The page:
- In the 1980-ies, the attention was drawn to the mathematical problems of integer factoring and computing discrete logarithms, since the security of public-key encryption schemes could be based on them. Since then, the efficient attacks algorithms such as number field sieve, elliptic curve method, and LLL lattice reductions algorithms were discovered and improved, giving rise to a new mathematical field of computational number theory.
- In 1994, Shor proposed a polynomial-time algorithm for solving integer factorization problem on the quantum computer. In 2001, the NMR quantum computer prototype build by IBM was successfully used to implement Shor’s algorithm as a proof of concept.
- Bleichenbacher presented the chosen ciphertext attack (CCA) and successfully applied to cryptanalyze the SSL software implementation in 1998. Since then, the so called IND-CCA security became a de-facto standard for the public-key encryption.
- In 1996, the physical attacks on the cryptographic hardware, called the side-channel attacks, were introduced - these included the power analysis and the fault injection attacks. The so called “cold boot” attacks proved particularly effective in deriving partial information about the secret keys of RSA.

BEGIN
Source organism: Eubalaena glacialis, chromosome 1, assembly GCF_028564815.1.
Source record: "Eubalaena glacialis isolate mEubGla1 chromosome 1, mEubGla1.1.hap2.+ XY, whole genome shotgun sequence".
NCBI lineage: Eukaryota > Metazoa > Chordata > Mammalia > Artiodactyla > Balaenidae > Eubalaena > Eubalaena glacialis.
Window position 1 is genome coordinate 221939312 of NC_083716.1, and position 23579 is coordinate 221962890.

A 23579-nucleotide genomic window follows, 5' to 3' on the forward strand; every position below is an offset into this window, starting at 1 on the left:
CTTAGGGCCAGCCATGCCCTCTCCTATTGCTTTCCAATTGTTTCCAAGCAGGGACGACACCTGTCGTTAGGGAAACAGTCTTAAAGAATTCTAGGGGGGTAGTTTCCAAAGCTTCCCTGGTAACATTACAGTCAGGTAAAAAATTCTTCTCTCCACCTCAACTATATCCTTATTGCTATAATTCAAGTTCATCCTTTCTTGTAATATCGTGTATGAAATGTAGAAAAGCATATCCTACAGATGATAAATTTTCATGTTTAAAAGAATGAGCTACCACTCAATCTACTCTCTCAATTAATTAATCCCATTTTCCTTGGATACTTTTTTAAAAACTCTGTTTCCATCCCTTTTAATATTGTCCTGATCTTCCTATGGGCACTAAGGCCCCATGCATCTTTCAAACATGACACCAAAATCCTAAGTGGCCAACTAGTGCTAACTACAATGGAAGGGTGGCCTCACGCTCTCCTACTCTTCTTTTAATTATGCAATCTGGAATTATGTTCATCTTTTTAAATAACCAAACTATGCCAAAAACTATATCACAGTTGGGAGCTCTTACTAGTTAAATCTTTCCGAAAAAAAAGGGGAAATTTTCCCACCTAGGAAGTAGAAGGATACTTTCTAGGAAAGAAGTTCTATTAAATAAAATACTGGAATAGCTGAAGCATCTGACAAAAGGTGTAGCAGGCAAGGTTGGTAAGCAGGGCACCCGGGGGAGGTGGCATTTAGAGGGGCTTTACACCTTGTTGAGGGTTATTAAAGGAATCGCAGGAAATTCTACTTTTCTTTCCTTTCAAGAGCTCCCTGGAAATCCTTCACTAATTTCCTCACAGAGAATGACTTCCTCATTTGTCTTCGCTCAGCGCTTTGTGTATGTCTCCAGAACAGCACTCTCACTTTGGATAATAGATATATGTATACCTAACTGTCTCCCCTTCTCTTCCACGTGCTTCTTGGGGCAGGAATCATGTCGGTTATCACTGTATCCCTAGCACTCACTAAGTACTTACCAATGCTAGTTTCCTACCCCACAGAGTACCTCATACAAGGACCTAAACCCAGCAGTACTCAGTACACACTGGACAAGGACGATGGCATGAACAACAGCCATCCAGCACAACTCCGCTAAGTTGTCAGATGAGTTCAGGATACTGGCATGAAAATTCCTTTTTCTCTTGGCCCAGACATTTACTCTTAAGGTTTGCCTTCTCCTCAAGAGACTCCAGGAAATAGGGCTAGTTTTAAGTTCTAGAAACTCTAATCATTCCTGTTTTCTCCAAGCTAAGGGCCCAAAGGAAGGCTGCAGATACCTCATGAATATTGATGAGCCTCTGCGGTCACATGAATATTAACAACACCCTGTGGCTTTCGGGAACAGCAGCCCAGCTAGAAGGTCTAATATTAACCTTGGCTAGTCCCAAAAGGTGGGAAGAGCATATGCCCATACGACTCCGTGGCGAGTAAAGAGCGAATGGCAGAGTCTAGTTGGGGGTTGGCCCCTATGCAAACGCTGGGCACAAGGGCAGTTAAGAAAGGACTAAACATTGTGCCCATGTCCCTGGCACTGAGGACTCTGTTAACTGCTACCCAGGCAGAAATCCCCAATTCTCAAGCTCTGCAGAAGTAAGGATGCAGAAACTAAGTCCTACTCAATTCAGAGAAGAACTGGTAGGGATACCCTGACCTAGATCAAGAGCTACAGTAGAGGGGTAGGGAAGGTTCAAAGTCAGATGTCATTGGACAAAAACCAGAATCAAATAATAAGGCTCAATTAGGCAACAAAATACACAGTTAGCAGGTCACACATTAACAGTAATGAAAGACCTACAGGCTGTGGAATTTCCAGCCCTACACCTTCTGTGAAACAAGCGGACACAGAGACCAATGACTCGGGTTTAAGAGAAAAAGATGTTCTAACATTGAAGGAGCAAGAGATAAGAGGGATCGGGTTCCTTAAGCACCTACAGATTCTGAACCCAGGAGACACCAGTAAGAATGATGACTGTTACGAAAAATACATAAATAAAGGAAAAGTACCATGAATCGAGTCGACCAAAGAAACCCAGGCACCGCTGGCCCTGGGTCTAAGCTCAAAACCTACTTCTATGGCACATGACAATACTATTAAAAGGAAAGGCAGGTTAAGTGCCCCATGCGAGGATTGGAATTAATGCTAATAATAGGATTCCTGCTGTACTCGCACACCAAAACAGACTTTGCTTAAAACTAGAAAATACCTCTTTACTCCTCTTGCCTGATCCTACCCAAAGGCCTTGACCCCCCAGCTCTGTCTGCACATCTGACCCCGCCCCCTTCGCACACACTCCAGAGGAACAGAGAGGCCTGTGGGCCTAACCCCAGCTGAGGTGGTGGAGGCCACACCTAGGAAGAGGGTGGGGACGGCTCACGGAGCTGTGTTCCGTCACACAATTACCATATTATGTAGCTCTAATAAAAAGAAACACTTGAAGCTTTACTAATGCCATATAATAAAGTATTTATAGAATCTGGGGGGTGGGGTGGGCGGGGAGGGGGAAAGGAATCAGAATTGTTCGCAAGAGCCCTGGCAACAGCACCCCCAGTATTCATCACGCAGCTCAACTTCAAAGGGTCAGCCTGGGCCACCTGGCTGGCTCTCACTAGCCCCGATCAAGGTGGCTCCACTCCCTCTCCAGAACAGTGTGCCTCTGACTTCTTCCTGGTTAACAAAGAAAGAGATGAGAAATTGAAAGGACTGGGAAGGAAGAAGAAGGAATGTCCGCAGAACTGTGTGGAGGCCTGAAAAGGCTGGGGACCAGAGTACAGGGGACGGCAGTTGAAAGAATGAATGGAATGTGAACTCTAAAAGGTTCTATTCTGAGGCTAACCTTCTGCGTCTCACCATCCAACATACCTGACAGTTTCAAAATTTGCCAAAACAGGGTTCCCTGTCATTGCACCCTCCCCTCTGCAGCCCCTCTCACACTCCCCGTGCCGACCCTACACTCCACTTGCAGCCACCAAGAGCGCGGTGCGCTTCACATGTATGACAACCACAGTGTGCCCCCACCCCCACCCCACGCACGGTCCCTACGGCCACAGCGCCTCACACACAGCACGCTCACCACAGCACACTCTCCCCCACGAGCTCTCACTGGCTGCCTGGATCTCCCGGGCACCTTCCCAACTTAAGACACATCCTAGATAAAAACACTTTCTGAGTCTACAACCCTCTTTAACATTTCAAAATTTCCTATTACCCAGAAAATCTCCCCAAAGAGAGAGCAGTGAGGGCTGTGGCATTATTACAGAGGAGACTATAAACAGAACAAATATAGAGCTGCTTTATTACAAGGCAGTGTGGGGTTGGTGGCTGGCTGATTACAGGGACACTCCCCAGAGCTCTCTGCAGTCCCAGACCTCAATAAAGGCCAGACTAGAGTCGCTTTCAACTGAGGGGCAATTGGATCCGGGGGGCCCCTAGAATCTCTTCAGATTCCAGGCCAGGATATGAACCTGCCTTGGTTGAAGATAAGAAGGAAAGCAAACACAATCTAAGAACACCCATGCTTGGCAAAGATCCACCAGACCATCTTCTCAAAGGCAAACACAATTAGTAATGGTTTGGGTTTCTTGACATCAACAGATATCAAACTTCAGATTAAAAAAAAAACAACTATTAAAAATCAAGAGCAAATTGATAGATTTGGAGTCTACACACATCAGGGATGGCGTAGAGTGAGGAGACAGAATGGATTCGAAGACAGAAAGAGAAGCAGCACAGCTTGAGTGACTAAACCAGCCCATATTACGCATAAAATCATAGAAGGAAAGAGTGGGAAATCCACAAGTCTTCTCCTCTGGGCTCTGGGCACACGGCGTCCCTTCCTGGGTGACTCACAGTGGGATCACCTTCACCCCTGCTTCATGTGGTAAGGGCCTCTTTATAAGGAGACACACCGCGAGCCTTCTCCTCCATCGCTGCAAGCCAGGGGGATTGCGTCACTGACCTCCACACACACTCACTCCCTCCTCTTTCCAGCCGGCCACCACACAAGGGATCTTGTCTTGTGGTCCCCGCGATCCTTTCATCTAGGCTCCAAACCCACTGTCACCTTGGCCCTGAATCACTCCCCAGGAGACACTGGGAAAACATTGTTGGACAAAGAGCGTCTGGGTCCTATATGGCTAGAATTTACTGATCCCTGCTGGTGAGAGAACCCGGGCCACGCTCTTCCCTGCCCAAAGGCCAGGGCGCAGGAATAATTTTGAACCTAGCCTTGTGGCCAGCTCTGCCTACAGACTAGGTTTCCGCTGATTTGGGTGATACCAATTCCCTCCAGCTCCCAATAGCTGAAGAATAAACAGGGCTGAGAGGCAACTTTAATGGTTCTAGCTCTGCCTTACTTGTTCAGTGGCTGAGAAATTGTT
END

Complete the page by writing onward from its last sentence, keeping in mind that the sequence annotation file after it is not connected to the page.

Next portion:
This research project is focused on the study of the mathematical problems underlying a security modeling of the next-generation cryptography. We will introduce new mathematical results in order to strengthen information security, simultaneously making fresh insights and developing the respective areas of mathematics. The impact of this study will be to define new mathematical models which will helps us to ward off the recently introduced security threats. This new models will serve as guidelines for development and security assessment of the next-generation cryptographic constructions. The novel mathematical techniques and their applications, which will be brought up as a result of this study, will raise awareness of the research community about these new fields of industrial mathematics, that in turn will open up new career opportunities for mathematicians.